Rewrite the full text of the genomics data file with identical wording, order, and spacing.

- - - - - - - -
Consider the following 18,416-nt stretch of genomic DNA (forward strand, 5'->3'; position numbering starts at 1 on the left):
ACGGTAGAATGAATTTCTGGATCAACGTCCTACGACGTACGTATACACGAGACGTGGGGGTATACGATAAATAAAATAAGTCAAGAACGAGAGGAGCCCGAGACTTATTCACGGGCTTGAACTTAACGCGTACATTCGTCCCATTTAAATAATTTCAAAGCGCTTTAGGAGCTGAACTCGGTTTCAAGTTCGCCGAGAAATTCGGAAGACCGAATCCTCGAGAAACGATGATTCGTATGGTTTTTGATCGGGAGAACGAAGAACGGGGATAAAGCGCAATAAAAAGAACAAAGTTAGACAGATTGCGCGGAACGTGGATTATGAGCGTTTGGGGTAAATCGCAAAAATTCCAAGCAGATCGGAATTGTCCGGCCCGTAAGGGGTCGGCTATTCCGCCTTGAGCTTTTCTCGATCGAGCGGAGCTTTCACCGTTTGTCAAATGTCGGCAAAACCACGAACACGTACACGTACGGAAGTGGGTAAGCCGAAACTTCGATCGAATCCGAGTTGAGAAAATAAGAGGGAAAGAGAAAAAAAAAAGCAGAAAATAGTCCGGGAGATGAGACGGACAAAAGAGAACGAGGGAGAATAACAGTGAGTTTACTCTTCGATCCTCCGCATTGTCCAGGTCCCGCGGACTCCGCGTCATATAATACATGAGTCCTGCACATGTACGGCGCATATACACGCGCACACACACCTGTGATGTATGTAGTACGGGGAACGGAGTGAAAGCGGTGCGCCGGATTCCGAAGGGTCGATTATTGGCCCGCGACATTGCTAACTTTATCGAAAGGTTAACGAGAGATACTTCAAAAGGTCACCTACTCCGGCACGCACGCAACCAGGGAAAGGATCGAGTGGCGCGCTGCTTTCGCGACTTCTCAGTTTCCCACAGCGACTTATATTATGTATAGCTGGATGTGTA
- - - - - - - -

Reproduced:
Consider the following 18,416-nt stretch of genomic DNA (forward strand, 5'->3'; position numbering starts at 1 on the left):
ACGGTAGAATGAATTTCTGGATCAACGTCCTACGACGTACGTATACACGAGACGTGGGGGTATACGATAAATAAAATAAGTCAAGAACGAGAGGAGCCCGAGACTTATTCACGGGCTTGAACTTAACGCGTACATTCGTCCCATTTAAATAATTTCAAAGCGCTTTAGGAGCTGAACTCGGTTTCAAGTTCGCCGAGAAATTCGGAAGACCGAATCCTCGAGAAACGATGATTCGTATGGTTTTTGATCGGGAGAACGAAGAACGGGGATAAAGCGCAATAAAAAGAACAAAGTTAGACAGATTGCGCGGAACGTGGATTATGAGCGTTTGGGGTAAATCGCAAAAATTCCAAGCAGATCGGAATTGTCCGGCCCGTAAGGGGTCGGCTATTCCGCCTTGAGCTTTTCTCGATCGAGCGGAGCTTTCACCGTTTGTCAAATGTCGGCAAAACCACGAACACGTACACGTACGGAAGTGGGTAAGCCGAAACTTCGATCGAATCCGAGTTGAGAAAATAAGAGGGAAAGAGAAAAAAAAAAGCAGAAAATAGTCCGGGAGATGAGACGGACAAAAGAGAACGAGGGAGAATAACAGTGAGTTTACTCTTCGATCCTCCGCATTGTCCAGGTCCCGCGGACTCCGCGTCATATAATACATGAGTCCTGCACATGTACGGCGCATATACACGCGCACACACACCTGTGATGTATGTAGTACGGGGAACGGAGTGAAAGCGGTGCGCCGGATTCCGAAGGGTCGATTATTGGCCCGCGACATTGCTAACTTTATCGAAAGGTTAACGAGAGATACTTCAAAAGGTCACCTACTCCGGCACGCACGCAACCAGGGAAAGGATCGAGTGGCGCGCTGCTTTCGCGACTTCTCAGTTTCCCACAGCGACTTATATTATGTATAGCTGGATGTGTA